Hong Kong - Its past, the current and future - where is it heading?

I know the UK has had a big history with the place and they still have quite a lot of ties with you through passports etc, but where do you think it's heading? Do you think, most likely, it will be part of mainland China soon and all the HK traditions and freedoms will be subsumed? It's a very interesting place - and exciting one, when visiting. I was fortunate enough to take a few days there, as a break from my journey to look around - a lot of British traditions and customs still abound.

I have been there a few more times, but mainly as part of my journey to OZ.

 
Hong Kong's future is inextricably linked to that of China which, in my opinion, means it is heading for an "interesting future" in the Confucian sense.
When China resumed Hong Kong it needed it to remain the dynamic trading centre that it was as China was undergoing its transformation from a closed, fully planned economy to a more capitalist model but that was far from complete so a trading centre, or portal, was needed. To that end, China was willing to put up with semi-democratic government and an English derived judicial system.
Now, that need has all but disappeared. However, with the growth of Emperor Xi that dynamic economic growth has become a mill-stone with runaway debt and state funded enterprises failing and the potential for serious trouble in China is growing daily. A semi-rebellious Hong Kong is a potential disaster for Xi which is why the pressure is being ramped up to bring it into line.
From the outside Xi seems impregnable but as other Communist states have shown, there are always opponents lurking nearby. The current state is built on the premise that the CP will allow nearly unfettered capitalism to flourish in return for allowing the CP an absolute hand to rule. That works when everyone is on the economic up-swing but runs into problems when the gravy-train stops and that is what is beginning to happen.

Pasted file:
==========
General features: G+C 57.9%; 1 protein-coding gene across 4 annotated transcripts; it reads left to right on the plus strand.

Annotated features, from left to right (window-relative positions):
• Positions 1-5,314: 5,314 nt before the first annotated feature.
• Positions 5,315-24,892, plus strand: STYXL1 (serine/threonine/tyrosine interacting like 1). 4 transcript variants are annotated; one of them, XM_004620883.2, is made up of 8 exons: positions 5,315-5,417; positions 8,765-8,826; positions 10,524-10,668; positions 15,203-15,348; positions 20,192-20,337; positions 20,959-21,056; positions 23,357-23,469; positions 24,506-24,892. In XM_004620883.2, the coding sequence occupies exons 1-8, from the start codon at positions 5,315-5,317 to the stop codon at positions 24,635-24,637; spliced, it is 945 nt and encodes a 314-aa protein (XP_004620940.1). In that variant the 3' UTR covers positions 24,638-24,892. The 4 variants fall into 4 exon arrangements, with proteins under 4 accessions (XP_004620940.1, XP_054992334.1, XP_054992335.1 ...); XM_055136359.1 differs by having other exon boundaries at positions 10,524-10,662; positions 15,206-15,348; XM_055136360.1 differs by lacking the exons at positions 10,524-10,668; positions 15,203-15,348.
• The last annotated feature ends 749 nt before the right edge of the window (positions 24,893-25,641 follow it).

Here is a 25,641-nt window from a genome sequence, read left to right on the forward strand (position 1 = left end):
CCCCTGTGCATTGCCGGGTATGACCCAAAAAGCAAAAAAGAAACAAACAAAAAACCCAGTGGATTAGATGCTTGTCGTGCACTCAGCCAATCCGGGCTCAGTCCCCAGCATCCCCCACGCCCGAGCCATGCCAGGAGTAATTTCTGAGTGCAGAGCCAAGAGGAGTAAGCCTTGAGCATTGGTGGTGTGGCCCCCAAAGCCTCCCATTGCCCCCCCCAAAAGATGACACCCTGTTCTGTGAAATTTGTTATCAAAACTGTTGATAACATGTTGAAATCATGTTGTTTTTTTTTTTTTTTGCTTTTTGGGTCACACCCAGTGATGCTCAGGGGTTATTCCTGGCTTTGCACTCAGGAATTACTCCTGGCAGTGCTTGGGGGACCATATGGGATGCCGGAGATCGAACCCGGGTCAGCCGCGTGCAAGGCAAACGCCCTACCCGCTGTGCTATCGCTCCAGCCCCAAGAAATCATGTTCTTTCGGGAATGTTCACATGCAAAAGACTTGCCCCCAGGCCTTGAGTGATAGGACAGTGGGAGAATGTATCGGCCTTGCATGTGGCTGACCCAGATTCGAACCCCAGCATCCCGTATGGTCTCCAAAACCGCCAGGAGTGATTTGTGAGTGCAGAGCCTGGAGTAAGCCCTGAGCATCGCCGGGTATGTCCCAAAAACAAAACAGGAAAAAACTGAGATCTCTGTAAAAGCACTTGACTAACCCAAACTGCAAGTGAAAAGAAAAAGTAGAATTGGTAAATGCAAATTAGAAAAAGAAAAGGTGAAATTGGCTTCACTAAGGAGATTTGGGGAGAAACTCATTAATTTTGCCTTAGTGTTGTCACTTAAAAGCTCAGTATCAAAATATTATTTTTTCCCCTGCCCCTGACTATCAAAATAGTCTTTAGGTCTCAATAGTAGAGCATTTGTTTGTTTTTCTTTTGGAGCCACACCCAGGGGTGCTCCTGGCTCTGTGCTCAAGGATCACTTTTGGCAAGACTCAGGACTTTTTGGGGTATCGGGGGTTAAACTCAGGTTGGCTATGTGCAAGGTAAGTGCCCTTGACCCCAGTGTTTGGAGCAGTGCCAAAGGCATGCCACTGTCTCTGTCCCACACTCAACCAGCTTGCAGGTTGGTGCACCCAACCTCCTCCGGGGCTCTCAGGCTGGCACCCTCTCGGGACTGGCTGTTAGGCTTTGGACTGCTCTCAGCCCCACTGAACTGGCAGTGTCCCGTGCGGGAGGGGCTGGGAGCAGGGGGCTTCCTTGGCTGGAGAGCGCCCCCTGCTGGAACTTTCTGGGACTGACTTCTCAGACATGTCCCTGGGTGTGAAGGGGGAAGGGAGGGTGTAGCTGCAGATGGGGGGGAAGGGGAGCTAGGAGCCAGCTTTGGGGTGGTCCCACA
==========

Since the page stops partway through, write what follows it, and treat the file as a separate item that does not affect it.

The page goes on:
When people who have been "having it good" suddenly start running into problems then they become restless and if enough people get affected then I seriously doubt that the CP will have a chance. Yes, so long as the PLA backs them but history has shown, armies don't like having to turn their weapons on the citizenry for no good reason.
So, in the short-term Hong Kong will be forced to toe the Party line, but in the longer term its fate will be dependent on what happens to the mainland. My $0.02 worth.
 
Hong Kong's future is inextricably linked to that of China which, in my opinion, means it is heading for an "interesting future" in the Confucian sense.
When China resumed Hong Kong it needed it to remain the dynamic trading centre that it was as China was undergoing its transformation from a closed, fully planned economy to a more capitalist model but that was far from complete so a trading centre, or portal, was needed. To that end, China was willing to put up with semi-democratic government and an English derived judicial system.
Now, that need has all but disappeared. However, with the growth of Emperor Xi that dynamic economic growth has become a mill-stone with runaway debt and state funded enterprises failing and the potential for serious trouble in China is growing daily. A semi-rebellious Hong Kong is a potential disaster for Xi which is why the pressure is being ramped up to bring it into line.
From the outside Xi seems impregnable but as other Communist states have shown, there are always opponents lurking nearby. The current state is built on the premise that the CP will allow nearly unfettered capitalism to flourish in return for allowing the CP an absolute hand to rule. That works when everyone is on the economic up-swing but runs into problems when the gravy-train stops and that is what is beginning to happen.
When people who have been "having it good" suddenly start running into problems then they become restless and if enough people get affected then I seriously doubt that the CP will have a chance. Yes, so long as the PLA backs them but history has shown, armies don't like having to turn their weapons on the citizenry for no good reason.